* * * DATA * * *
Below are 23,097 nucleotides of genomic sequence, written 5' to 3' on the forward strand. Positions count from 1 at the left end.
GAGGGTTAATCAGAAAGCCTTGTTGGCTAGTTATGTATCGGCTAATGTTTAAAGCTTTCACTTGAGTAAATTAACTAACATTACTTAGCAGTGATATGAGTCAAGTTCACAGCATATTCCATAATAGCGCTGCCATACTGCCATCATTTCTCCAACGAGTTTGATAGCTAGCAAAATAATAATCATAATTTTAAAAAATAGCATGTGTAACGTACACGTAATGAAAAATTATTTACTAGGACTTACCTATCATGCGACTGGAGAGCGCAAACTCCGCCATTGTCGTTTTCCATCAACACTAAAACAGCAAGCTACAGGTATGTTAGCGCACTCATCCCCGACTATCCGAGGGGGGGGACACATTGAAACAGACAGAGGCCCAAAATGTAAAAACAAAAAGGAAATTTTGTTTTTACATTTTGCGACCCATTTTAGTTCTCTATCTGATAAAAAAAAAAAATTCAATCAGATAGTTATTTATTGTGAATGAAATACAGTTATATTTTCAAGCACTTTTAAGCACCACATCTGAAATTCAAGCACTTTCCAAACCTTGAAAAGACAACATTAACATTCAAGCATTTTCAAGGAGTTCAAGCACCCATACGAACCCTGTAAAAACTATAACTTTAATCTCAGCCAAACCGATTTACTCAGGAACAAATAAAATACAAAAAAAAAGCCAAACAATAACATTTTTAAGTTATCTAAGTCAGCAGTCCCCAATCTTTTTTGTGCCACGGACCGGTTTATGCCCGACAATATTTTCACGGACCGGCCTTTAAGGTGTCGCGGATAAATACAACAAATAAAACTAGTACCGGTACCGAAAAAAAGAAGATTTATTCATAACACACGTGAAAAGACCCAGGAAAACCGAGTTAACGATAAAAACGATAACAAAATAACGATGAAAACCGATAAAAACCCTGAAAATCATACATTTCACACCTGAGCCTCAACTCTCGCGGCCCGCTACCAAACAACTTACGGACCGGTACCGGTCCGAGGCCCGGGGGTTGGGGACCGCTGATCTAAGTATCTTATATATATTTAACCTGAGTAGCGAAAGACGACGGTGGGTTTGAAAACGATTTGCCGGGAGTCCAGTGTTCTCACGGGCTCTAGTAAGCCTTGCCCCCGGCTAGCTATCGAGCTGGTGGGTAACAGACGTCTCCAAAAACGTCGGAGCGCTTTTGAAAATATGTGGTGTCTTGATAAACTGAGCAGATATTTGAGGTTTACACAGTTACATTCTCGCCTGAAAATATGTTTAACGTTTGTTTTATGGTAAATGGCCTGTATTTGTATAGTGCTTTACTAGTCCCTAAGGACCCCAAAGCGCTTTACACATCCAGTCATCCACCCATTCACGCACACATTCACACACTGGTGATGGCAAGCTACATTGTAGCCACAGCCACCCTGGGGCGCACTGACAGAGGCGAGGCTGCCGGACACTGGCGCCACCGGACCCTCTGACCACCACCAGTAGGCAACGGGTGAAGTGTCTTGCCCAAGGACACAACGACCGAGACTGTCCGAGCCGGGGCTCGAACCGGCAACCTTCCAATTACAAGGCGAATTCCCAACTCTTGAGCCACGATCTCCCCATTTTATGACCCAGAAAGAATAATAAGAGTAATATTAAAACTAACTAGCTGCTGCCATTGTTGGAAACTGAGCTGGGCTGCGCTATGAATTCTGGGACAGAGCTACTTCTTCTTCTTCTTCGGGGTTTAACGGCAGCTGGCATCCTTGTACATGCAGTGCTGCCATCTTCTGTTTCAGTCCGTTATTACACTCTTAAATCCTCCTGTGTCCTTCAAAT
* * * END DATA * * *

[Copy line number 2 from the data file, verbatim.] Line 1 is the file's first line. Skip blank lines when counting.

GAGGGTTAATCAGAAAGCCTTGTTGGCTAGTTATGTATCGGCTAATGTTTAAAGCTTTCACTTGAGTAAATTAACTAACATTACTTAGCAGTGATATGAGTCAAGTTCACAGCATATTCCATAATAGCGCTGCCATACTGCCATCATTTCTCCAACGAGTTTGATAGCTAGCAAAATAATAATCATAATTTTAAAAAATAGCATGTGTAACGTACACGTAATGAAAAATTATTTACTAGGACTTACCTATCATGCGACTGGAGAGCGCAAACTCCGCCATTGTCGTTTTCCATCAACACTAAAACAGCAAGCTACAGGTATGTTAGCGCACTCATCCCCGACTATCCGAGGGGGGGGACACATTGAAACAGACAGAGGCCCAAAATGTAAAAACAAAAAGGAAATTTTGTTTTTACATTTTGCGACCCATTTTAGTTCTCTATCTGATAAAAAAAAAAAATTCAATCAGATAGTTATTTATTGTGAATGAAATACAGTTATATTTTCAAGCACTTTTAAGCACCACATCTGAAATTCAAGCACTTTCCAAACCTTGAAAAGACAACATTAACATTCAAGCATTTTCAAGGAGTTCAAGCACCCATACGAACCCTGTAAAAACTATAACTTTAATCTCAGCCAAACCGATTTACTCAGGAACAAATAAAATACAAAAAAAAAGCCAAACAATAACATTTTTAAGTTATCTAAGTCAGCAGTCCCCAATCTTTTTTGTGCCACGGACCGGTTTATGCCCGACAATATTTTCACGGACCGGCCTTTAAGGTGTCGCGGATAAATACAACAAATAAAACTAGTACCGGTACCGAAAAAAAGAAGATTTATTCATAACACACGTGAAAAGACCCAGGAAAACCGAGTTAACGATAAAAACGATAACAAAATAACGATGAAAACCGATAAAAACCCTGAAAATCATACATTTCACACCTGAGCCTCAACTCTCGCGGCCCGCTACCAAACAACTTACGGACCGGTACCGGTCCGAGGCCCGGGGGTTGGGGACCGCTGATCTAAGTATCTTATATATATTTAACCTGAGTAGCGAAAGACGACGGTGGGTTTGAAAACGATTTGCCGGGAGTCCAGTGTTCTCACGGGCTCTAGTAAGCCTTGCCCCCGGCTAGCTATCGAGCTGGTGGGTAACAGACGTCTCCAAAAACGTCGGAGCGCTTTTGAAAATATGTGGTGTCTTGATAAACTGAGCAGATATTTGAGGTTTACACAGTTACATTCTCGCCTGAAAATATGTTTAACGTTTGTTTTATGGTAAATGGCCTGTATTTGTATAGTGCTTTACTAGTCCCTAAGGACCCCAAAGCGCTTTACACATCCAGTCATCCACCCATTCACGCACACATTCACACACTGGTGATGGCAAGCTACATTGTAGCCACAGCCACCCTGGGGCGCACTGACAGAGGCGAGGCTGCCGGACACTGGCGCCACCGGACCCTCTGACCACCACCAGTAGGCAACGGGTGAAGTGTCTTGCCCAAGGACACAACGACCGAGACTGTCCGAGCCGGGGCTCGAACCGGCAACCTTCCAATTACAAGGCGAATTCCCAACTCTTGAGCCACGATCTCCCCATTTTATGACCCAGAAAGAATAATAAGAGTAATATTAAAACTAACTAGCTGCTGCCATTGTTGGAAACTGAGCTGGGCTGCGCTATGAATTCTGGGACAGAGCTACTTCTTCTTCTTCTTCGGGGTTTAACGGCAGCTGGCATCCTTGTACATGCAGTGCTGCCATCTTCTGTTTCAGTCCGTTATTACACTCTTAAATCCTCCTGTGTCCTTCAAAT